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Adam D. Kent-Isaac




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PostPosted: Fri 03 Jul, 2009 8:51 am    Post subject: The armours in the Greenwich Album - what happened to them?         Reply with quote

The Greenwich Armourer's Album, otherwise known as An Elizabethan Armourer's Album or simply "The Jacob Album" is a book of 29 armour designs for various gentlemen of Queen Elizabeth's court. Of these armours, I am aware of only 5 that still exist: Cumberland (George Clifford,) Leicester (Robert Dudley,) Worcester (William Somerset), Buckhurst (Thomas Sackville, co-author of Gorboduc,) and James Scudamore, who was Custos Rotulorum of Herefordshire and a popular tilter. Cumberland's and Scudamore's armours are in the Met Museum; the others are, I think, in the Tower of London. Please correct me if there are other armours from this book still extant.

My question is what happened to all the other ones? There are some designs for a lot of very prominent gentlemen in that album, particularly Sir Henry Lee, Elizabeth's jousting champion prior to the assumption of that title by George Clifford; he has two separate garnitures shown in that album. One of them looks truly spectacular and I really wish it were still around:

[ Linked Image ]

Were these armours simply lost to the ages, packed away in old attics and never found? Were they eventually melted down and used to make other armour? Were some of them badly damaged in the tournament or in battle and scrapped or something?

Are there magnificent Greenwich armours hidden away in old castles in England, waiting to be found? From what I read on Sir James Scudamore's harness, it was discovered in a chest in the attic of an abandoned tower at Holme Lacey in the early 1900s, covered in rust and nearly ruined by moisture; it was meticulously restored by the armourers at the Metropolitan Museum and now it looks fantastic. Will other discoveries be made in coming years?

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Chad Arnow
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PostPosted: Fri 03 Jul, 2009 9:38 am    Post subject:         Reply with quote

Two of the ones you mentioned can be seen in some of our Feature articles:

http://www.myArmoury.com/feature_16c_armour.html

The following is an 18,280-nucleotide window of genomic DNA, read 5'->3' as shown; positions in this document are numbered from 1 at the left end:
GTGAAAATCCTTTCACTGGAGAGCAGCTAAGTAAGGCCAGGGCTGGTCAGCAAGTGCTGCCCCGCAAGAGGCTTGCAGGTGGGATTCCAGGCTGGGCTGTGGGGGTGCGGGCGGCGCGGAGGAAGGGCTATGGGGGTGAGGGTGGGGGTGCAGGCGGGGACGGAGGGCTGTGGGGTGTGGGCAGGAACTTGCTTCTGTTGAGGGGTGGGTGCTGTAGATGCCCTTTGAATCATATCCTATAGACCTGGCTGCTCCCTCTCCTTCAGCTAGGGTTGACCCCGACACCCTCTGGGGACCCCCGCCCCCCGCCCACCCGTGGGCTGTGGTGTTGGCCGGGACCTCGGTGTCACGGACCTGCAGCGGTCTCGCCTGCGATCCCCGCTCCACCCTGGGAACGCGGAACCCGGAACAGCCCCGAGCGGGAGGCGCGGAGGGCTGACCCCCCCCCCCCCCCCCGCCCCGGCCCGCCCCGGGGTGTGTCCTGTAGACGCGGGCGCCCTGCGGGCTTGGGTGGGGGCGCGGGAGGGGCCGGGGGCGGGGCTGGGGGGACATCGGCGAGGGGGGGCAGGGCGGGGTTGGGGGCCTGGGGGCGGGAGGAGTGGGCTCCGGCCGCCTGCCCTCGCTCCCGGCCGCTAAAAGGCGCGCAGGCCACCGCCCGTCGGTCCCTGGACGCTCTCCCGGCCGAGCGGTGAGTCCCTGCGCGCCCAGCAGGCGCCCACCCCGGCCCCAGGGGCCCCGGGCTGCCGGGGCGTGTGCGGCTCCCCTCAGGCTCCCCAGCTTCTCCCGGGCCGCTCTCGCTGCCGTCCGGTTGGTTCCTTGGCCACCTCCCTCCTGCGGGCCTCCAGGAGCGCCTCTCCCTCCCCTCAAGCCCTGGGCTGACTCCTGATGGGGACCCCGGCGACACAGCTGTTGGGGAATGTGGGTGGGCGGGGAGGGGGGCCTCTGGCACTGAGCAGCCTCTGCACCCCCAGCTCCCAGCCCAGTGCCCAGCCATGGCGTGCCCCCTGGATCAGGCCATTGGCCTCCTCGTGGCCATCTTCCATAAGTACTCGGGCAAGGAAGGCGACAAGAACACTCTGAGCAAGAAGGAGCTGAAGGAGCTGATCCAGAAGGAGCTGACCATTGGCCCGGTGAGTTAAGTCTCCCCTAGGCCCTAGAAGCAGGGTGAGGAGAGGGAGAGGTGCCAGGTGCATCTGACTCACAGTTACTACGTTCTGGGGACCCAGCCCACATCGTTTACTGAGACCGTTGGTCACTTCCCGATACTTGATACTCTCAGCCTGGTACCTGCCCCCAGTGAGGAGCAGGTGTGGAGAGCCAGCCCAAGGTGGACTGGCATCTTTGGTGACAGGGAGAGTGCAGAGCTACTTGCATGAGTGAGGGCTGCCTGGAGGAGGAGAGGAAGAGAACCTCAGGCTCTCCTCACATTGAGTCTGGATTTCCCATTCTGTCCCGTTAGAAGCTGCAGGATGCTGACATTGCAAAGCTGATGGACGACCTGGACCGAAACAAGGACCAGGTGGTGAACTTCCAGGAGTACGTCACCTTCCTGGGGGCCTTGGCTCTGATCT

http://www.myArmoury.com/feature_mow_clifford.html

I want to say the Lee armour survives as well.

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Chad Arnow
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PostPosted: Fri 03 Jul, 2009 11:31 am    Post subject:         Reply with quote

The Royal Armouries has a number of surviving Greenwich harnesses. I don't think all of them are in that book, though.

Also, do you know that all those designs were actually made? Some of those design books may very well have been proposals that never were made into armour. For example, I believe the Clifford armour is slightly different in the sketches in that book than it is in real life.

A helm of one of Sir Henry Lee's harness survives. It's in the Royal Armouries, and is published in Dufty's European Armour from the Tower of London. It differs from the sketch you posted.



 Attachment: 83.12 KB
lee helmet.jpg
Helm of Sir Henry Lee - Royal Armouries

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Nathan Robinson
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PostPosted: Fri 03 Jul, 2009 11:59 am    Post subject:         Reply with quote

I just wanted to add this to the topic because I was impressed with it when I saw it in person.

Here is a photo I took of the Almain Album at The Victoria and Albert Museum showing elements form the George Clifford armour located at The Metropolitan Museum of Art, New York.

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Adam D. Kent-Isaac




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PostPosted: Fri 03 Jul, 2009 2:14 pm    Post subject:         Reply with quote

Chad Arnow wrote:
Also, do you know that all those designs were actually made? Some of those design books may very well have been proposals that never were made into armour. For example, I believe the Clifford armour is slightly different in the sketches in that book than it is in real life.

A helm of one of Sir Henry Lee's harness survives. It's in the Royal Armouries, and is published in Dufty's European Armour from the Tower of London. It differs from the sketch you posted.


That is a good point. I'm not sure if all of them were actually made. The original text of the album has been preserved on several archives, including a list of all 29 of the men who would receive the armours in the album. You can read it here

there's one interesting mystery in the list of names, and that is "Bale Desena." All of the other gentlemen in that album can be identified, but nobody knows who Bale Desena was. Given the huge variety of different spellings for surnames in that album, it's likely that "Bale Desena" is but one spelling of the name. It is written in that text that a family of that name was seated at Liege (Belgium). I wonder who this man was?

Thanks for that picture of Henry Lee's helmet - I was not aware that any of his armour survived. It is indeed different from the sketch posted - Lee, being Master of the Armoury, had several armours in that album, and the photo of the helmet does in fact match a different sketch from that album of one of his other garnitures. I can't find a link to it but it is pictured in my "Tudor Knight" book.

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